The Journey Begins Here…

13 Sep
You’d be scared, too, Mouth if you knew what was coming!

Remember that part in Goonies when Mikey whispers “It all starts here..” in the basement of the Fratelli’s hideout? That adequately sets the tone I think. I’ll start by saying that this post is a bit, uh, descriptive.  You’ve been warned.

I got married much later than the rest of my friends (ironically enough, Bob was one of the first of his friends to get married). So, that meant that of course we’d have children later too. I went off the pill shortly after we got married. I kept feeling as though I was behind in life. I am a very competitive person, and I felt like I was finishing last place in the race. I know it sounds silly, but after a while I started to feel more and more alienated by the things I didn’t have in common with everyone else. So, it became my mission to get pregnant. Unfortunately, nature didn’t really cooperate with us. It took almost 2 years. My best friend’s son was 5 before we got pregnant. That sort of made me sad because I wanted them all to be able to play together and 5 years seemed like a big difference.

If you haven’t been through fertility treatments, this isn’t meant to be something that I want sympathy for.  It was part of my journey, and if you know me, maybe picturing me going through all this will give you a laugh, even if at the time it wasn’t all that funny.  Maybe you know someone going through the same thing and this can give you some perspective.  If you are going through fertility treatments, you may enjoy knowing you are not alone. If you’re thinking about or going to have fertility treatments, don’t let any of it scare you. It’s a badge of honor, we wear it proudly.

After about a year of trying to get preggers, I went to my doctor and got a prescription for Clomid. That’s usually the first step for anyone who’s been trying for about 12 months. You take a pill for five days, and are then instructed to, uh, perform on certain days (usually 13, 15 and 17). Ahh, the romance! I should have known I was not cut out for it when it got annoying after the second month! Well, needless to say, after 3 months of it, we had bupkus.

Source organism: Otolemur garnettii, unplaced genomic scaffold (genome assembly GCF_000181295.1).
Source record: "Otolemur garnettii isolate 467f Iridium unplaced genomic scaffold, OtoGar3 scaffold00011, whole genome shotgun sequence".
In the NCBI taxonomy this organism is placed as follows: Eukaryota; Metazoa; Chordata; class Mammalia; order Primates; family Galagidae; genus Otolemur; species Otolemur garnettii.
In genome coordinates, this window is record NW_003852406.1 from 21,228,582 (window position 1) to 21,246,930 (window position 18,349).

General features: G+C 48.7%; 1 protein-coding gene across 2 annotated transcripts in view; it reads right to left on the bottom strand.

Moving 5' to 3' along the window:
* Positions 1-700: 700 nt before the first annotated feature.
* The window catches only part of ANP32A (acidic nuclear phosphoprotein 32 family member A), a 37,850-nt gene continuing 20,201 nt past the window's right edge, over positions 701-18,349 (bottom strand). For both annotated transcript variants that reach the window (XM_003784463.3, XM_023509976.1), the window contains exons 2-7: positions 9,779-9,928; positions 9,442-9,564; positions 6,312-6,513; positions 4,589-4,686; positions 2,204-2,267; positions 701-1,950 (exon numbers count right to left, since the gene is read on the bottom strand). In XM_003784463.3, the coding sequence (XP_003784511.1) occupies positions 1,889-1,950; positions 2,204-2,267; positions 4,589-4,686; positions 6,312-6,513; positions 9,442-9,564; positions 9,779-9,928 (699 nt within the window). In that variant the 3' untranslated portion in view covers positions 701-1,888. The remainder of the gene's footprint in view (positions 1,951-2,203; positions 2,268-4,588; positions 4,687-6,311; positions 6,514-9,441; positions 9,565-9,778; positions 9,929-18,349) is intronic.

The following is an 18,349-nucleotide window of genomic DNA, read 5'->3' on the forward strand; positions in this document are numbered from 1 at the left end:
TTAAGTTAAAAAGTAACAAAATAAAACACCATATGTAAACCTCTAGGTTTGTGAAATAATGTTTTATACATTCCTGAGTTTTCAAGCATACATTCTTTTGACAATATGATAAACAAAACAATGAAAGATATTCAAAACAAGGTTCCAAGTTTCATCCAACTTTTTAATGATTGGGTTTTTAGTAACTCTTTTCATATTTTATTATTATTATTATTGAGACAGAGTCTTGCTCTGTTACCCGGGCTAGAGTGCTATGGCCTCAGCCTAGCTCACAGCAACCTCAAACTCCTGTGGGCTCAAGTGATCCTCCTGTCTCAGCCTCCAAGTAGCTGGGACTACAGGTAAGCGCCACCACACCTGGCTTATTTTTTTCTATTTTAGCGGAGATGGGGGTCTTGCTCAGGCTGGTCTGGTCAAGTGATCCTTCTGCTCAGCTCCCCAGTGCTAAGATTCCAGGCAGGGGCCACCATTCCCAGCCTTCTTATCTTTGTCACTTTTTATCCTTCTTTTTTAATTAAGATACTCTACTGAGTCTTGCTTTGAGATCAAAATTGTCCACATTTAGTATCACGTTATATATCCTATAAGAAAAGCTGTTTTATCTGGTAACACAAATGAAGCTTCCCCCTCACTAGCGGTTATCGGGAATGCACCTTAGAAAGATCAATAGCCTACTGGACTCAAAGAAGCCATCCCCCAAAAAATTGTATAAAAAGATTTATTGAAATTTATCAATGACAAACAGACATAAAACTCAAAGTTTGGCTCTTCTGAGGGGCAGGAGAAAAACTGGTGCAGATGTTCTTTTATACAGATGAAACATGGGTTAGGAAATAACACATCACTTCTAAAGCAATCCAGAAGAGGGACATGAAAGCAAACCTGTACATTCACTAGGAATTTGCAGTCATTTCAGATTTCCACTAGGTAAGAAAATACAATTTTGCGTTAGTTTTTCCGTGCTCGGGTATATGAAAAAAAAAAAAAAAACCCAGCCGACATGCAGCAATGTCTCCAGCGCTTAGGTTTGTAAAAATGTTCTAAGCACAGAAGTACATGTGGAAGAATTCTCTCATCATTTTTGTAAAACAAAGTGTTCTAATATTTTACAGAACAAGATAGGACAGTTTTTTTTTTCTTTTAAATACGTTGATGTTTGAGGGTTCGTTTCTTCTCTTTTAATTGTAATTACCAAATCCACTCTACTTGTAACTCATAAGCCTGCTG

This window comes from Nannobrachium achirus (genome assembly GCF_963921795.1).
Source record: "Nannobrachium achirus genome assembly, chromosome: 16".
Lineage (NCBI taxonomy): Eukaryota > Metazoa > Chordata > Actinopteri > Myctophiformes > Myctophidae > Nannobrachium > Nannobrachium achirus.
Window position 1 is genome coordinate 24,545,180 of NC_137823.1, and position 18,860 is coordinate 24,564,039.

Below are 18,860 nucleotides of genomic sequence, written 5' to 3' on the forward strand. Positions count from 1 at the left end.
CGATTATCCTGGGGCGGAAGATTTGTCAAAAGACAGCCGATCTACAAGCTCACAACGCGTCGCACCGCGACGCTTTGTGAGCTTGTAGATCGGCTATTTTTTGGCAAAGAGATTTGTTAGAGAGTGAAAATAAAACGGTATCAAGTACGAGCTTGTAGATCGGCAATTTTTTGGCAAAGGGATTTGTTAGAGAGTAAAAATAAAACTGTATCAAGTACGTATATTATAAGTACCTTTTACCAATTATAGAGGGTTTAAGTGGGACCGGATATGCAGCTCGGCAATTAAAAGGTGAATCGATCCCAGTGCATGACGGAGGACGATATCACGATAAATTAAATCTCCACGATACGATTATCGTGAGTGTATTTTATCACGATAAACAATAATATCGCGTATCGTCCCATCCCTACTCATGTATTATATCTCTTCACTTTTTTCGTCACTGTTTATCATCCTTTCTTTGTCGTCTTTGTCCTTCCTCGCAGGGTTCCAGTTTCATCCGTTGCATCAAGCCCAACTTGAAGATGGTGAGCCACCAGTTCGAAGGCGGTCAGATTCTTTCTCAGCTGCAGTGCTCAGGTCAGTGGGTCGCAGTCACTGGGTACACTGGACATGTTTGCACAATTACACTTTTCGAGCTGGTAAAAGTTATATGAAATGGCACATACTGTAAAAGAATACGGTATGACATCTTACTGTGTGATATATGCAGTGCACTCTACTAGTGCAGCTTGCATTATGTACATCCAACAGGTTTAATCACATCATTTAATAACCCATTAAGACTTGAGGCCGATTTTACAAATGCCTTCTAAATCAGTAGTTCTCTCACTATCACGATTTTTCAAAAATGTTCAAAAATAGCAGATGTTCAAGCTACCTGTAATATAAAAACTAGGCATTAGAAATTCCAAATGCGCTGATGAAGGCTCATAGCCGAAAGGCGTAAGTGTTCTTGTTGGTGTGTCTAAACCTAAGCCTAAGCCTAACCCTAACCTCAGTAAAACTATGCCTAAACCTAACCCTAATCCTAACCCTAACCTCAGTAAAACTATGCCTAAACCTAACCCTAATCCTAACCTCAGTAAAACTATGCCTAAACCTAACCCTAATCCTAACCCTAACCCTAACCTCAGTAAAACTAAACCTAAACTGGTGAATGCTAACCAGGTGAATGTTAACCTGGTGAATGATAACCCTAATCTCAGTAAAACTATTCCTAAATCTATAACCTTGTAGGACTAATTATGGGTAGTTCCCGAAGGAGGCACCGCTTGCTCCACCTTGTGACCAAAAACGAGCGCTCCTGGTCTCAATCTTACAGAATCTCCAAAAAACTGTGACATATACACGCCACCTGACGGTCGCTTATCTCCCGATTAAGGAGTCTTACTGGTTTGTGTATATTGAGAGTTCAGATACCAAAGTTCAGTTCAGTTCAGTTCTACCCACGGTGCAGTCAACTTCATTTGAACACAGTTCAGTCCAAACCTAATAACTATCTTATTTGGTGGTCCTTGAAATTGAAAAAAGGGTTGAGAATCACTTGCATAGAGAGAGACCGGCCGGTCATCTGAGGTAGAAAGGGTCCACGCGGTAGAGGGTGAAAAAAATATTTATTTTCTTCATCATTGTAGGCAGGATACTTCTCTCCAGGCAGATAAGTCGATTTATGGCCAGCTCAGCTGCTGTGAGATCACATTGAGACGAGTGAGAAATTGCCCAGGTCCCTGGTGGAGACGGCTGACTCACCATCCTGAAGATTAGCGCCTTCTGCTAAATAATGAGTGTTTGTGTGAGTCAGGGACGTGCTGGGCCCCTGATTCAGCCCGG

It was April 2009 when I made the appointment with a fertility clinic. My OB recommended them. When we first met with my doctor, she sat with us for a long time and went on and on about different reasons for infertility, various tests they perform, various types of treatment, etc. I have to tell you, after about 10 minutes it was mind numbing and she lost me. After that point, I decided it was best not to try to fry my brain keeping up with it all, and to just take it one step at a time, and do exactly what the doctor says. I think I can understand how and why some women get obsessed over their treatments, and what’s going on with them, what the next step is, blah blah blah. It really is quite an interesting journey. We’ll get to the grocery bag of medication in another post. Anyhoo…

I made a pact with myself early on that I would not become one of those women who could only talk about fertility and getting pregnant. I had known women who were slightly obsessed, and sometimes it was annoying to listen to them go on ad nauseam. Besides, I didn’t see what there was to talk about. If I was pregnant, I was pregnant. If I wasn’t, I wasn’t. Other than a couple of interesting stories (the baby making room and hyperstimulated ovaries we’ll get to), I didn’t feel there was much to tell. Now, mind you, I wasn’t private about what we were going through. I did tell most of my close friends, but we did not tell hardly any family. When there was something to tell, we’d tell. So, beware: if you tell people that you are doing fertility treatments, be prepared for the floodgates to open up. Everyone means well, and is excited for you, as you will be at first. But you will soon become frustrated as the months go on (and your treatments aren’t working) and the questions become more frequent. And sadly, half the questions don’t have answers. Many women don’t know why they have trouble getting pregnant. And if you’re like me, you may not understand half of what’s going on, you just want to have a baby, so you go with it. Yeah, I’m not sure what that blood test was for, I just know I had to have it done, and it came back normal. Normal is always good.

Beyond just the general annoyances, there are a few PHYSICAL pains that are part of going through fertility treatments. They generally occur right at the beginning. For me, it was in the form of 2 painful tests. And of course, all of this is based on very precise timing determined only by Mother Nature herself. If it were up to me (and the doctors too, I’m sure), we would have gotten it all done within a few days.